CHINA'S OIL BENEFITS
WSJ wrote, for China's beleaguered oil sector, a deal by the Organization of the Petroleum Exporting Countries to cut output could offer a lifeline to an industry that has been hammered by low prices—and may also hasten its shift away from a heavy reliance on Saudi crude.
If successfully implemented, the deal portends important shifts in how China buys foreign oil, analysts said. It could also help stem a recent slide in domestic production, which in turn would protect jobs across its troubled energy patch.
It is tough to overstate China's importance to OPEC and the energy industry. In addition to being one of the biggest oil importers, it is also a huge producer, making it vulnerable to the supply glut that has roiled markets since 2014.
The agreement Wednesday by OPEC calls for cutting production by 1.2 million barrels a day, which sent benchmark oil prices soaring to more than $50 a barrel in Asia trading on Thursday, up about 9% versus a day earlier.
While uncertainty remains over how the deal will play out, if implemented Saudi Arabia could see its market share in China eroded by Iran and other OPEC rivals. Saudi Arabia takes on the highest burden of cuts under the agreement—486,000 barrels a day—and that could open a door for others to compete in China.
"If that happens, Saudi Arabia will have to reduce its exports more" than others in OPEC, said Sushant Gupta, oil analyst at the consultancy Wood Mackenzie.
Already the Saudis are losing market share in China. Its oil makes up about 14% of China's total crude imports, down from nearly 20% five years ago.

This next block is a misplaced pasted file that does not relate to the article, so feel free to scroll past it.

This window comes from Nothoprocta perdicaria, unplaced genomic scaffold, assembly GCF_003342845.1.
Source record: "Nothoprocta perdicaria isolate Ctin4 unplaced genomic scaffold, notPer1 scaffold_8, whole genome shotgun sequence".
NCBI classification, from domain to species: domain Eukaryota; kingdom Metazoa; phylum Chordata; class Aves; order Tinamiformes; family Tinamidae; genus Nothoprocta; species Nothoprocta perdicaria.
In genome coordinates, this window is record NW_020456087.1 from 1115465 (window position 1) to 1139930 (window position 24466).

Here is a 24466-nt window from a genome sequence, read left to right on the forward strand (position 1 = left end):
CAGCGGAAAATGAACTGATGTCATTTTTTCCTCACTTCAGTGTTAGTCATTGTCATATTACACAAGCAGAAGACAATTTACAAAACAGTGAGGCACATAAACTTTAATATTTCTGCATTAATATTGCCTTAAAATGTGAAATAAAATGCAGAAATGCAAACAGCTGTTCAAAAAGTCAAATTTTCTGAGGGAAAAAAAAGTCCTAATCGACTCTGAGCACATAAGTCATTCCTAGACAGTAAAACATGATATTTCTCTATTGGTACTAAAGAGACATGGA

In many ways, a range of $55-$60 per barrel—where some observers believe prices could ultimately be headed in the coming months if the deal holds—is a sweet spot for China.
On one hand, higher prices would cut losses at domestic oil fields, which have contributed to lower overall profits for China's state-owned energy companies—and ultimately less revenues for the government.
At the same time, the moderate price rebound means China's import bill for oil from abroad will still remain far below what it was when prices topped $100. That is also good news for the government, which has worried about capital outflows.
One area to consider is how a sustained uptick in prices affects domestic production. China's aging fields are more expensive to pump than those of other countries. That has led to a steep drop-off in output as global prices plummeted, particularly at huge onshore fields such as Daqing in northeast China.
"It has the potential to stem the decline and move things toward some sort of stability on what has been a one-way train," said Thomas Hilboldt, head of Asia-Pacific resources and energy research at HSBC.
Rising imports by China always made it a key market for OPEC. As legions of new Chinese drivers have taken to the roads in recent years, demand for oil has steadily risen.
Yet, OPEC's intention to cut production now comes just as China's own import growth is also likely to ease next year. Chinese demand is a key determinant of global prices, meaning without the agreement, the global glut that depressed markets would only deepen, analysts said, adding to OPEC's urgency to act.
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